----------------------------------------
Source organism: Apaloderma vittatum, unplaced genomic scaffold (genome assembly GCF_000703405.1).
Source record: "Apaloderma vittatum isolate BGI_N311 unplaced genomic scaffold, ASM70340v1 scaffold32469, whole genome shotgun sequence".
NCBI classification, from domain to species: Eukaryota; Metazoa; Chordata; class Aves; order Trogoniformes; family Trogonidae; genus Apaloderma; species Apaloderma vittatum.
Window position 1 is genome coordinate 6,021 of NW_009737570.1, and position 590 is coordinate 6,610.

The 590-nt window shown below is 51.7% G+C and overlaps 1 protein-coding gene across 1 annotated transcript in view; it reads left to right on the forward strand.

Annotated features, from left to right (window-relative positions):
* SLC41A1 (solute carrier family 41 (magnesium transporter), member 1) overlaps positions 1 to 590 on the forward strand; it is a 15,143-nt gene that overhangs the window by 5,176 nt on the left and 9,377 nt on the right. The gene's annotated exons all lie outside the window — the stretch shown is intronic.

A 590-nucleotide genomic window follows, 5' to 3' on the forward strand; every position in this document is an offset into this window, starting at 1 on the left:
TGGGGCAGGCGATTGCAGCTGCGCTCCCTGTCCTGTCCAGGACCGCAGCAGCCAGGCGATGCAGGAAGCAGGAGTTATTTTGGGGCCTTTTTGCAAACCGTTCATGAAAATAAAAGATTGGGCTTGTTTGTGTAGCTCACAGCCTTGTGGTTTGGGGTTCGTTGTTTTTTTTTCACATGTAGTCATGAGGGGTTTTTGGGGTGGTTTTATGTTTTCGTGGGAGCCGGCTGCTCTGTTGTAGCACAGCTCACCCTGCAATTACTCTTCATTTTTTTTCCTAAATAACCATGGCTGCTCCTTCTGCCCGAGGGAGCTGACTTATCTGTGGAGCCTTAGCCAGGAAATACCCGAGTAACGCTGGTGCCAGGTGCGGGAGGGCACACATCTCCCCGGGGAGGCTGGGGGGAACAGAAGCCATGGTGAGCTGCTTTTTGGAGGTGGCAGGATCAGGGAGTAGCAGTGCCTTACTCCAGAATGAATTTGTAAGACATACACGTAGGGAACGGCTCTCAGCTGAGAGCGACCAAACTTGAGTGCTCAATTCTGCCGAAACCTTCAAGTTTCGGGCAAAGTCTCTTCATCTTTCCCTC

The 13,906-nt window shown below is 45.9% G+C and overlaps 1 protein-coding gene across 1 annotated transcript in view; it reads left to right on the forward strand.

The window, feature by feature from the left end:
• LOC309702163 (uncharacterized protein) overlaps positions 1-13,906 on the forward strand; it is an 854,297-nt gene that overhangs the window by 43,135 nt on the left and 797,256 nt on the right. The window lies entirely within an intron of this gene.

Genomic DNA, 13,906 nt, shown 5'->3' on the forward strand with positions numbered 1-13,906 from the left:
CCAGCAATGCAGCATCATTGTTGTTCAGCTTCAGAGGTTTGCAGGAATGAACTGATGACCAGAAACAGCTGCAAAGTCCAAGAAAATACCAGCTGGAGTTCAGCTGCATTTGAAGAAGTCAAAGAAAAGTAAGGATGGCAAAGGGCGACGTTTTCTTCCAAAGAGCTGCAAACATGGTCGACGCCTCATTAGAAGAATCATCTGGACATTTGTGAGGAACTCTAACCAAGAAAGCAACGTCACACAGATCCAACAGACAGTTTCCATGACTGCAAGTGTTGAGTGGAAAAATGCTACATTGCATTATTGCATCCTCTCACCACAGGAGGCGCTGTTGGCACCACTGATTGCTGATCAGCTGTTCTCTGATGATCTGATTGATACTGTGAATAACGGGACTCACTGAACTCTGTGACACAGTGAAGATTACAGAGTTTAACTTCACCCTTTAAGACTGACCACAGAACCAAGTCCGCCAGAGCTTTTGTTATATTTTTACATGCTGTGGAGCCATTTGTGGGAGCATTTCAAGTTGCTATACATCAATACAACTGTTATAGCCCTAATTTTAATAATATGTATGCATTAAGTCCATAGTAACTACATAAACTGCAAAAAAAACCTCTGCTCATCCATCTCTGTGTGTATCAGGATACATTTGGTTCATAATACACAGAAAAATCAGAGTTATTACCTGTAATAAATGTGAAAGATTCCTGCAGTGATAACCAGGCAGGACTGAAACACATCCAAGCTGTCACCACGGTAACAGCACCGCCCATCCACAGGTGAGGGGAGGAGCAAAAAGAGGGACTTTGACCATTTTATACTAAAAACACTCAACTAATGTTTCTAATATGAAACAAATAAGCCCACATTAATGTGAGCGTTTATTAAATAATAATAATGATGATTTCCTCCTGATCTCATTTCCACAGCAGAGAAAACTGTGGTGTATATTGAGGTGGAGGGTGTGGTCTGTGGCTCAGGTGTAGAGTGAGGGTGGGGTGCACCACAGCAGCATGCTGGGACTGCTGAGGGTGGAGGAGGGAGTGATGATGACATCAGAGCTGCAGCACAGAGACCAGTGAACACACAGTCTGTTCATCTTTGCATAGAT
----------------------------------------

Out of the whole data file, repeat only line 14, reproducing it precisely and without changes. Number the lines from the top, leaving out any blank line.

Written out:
CCAGCAATGCAGCATCATTGTTGTTCAGCTTCAGAGGTTTGCAGGAATGAACTGATGACCAGAAACAGCTGCAAAGTCCAAGAAAATACCAGCTGGAGTTCAGCTGCATTTGAAGAAGTCAAAGAAAAGTAAGGATGGCAAAGGGCGACGTTTTCTTCCAAAGAGCTGCAAACATGGTCGACGCCTCATTAGAAGAATCATCTGGACATTTGTGAGGAACTCTAACCAAGAAAGCAACGTCACACAGATCCAACAGACAGTTTCCATGACTGCAAGTGTTGAGTGGAAAAATGCTACATTGCATTATTGCATCCTCTCACCACAGGAGGCGCTGTTGGCACCACTGATTGCTGATCAGCTGTTCTCTGATGATCTGATTGATACTGTGAATAACGGGACTCACTGAACTCTGTGACACAGTGAAGATTACAGAGTTTAACTTCACCCTTTAAGACTGACCACAGAACCAAGTCCGCCAGAGCTTTTGTTATATTTTTACATGCTGTGGAGCCATTTGTGGGAGCATTTCAAGTTGCTATACATCAATACAACTGTTATAGCCCTAATTTTAATAATATGTATGCATTAAGTCCATAGTAACTACATAAACTGCAAAAAAAACCTCTGCTCATCCATCTCTGTGTGTATCAGGATACATTTGGTTCATAATACACAGAAAAATCAGAGTTATTACCTGTAATAAATGTGAAAGATTCCTGCAGTGATAACCAGGCAGGACTGAAACACATCCAAGCTGTCACCACGGTAACAGCACCGCCCATCCACAGGTGAGGGGAGGAGCAAAAAGAGGGACTTTGACCATTTTATACTAAAAACACTCAACTAATGTTTCTAATATGAAACAAATAAGCCCACATTAATGTGAGCGTTTATTAAATAATAATAATGATGATTTCCTCCTGATCTCATTTCCACAGCAGAGAAAACTGTGGTGTATATTGAGGTGGAGGGTGTGGTCTGTGGCTCAGGTGTAGAGTGAGGGTGGGGTGCACCACAGCAGCATGCTGGGACTGCTGAGGGTGGAGGAGGGAGTGATGATGACATCAGAGCTGCAGCACAGAGACCAGTGAACACACAGTCTGTTCATCTTTGCATAGAT